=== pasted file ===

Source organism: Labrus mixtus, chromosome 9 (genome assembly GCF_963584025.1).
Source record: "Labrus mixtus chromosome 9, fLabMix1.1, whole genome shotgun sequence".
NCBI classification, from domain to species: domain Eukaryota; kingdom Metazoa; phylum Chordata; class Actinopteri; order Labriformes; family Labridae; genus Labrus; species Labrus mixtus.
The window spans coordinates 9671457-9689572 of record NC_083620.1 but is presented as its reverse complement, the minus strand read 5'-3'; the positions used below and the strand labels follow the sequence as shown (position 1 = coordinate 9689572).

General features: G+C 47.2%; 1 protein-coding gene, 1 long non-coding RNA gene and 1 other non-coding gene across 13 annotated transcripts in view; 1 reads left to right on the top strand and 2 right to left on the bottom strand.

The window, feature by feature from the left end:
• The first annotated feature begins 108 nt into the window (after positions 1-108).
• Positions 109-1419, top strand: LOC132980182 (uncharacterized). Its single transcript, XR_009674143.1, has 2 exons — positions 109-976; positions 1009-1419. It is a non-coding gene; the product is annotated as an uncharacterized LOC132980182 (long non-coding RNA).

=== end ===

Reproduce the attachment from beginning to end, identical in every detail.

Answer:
Source organism: Labrus mixtus, chromosome 9 (genome assembly GCF_963584025.1).
Source record: "Labrus mixtus chromosome 9, fLabMix1.1, whole genome shotgun sequence".
NCBI classification, from domain to species: domain Eukaryota; kingdom Metazoa; phylum Chordata; class Actinopteri; order Labriformes; family Labridae; genus Labrus; species Labrus mixtus.
The window spans coordinates 9671457-9689572 of record NC_083620.1 but is presented as its reverse complement, the minus strand read 5'-3'; the positions used below and the strand labels follow the sequence as shown (position 1 = coordinate 9689572).

General features: G+C 47.2%; 1 protein-coding gene, 1 long non-coding RNA gene and 1 other non-coding gene across 13 annotated transcripts in view; 1 reads left to right on the top strand and 2 right to left on the bottom strand.

The window, feature by feature from the left end:
• The first annotated feature begins 108 nt into the window (after positions 1-108).
• Positions 109-1419, top strand: LOC132980182 (uncharacterized). Its single transcript, XR_009674143.1, has 2 exons — positions 109-976; positions 1009-1419. It is a non-coding gene; the product is annotated as an uncharacterized LOC132980182 (long non-coding RNA).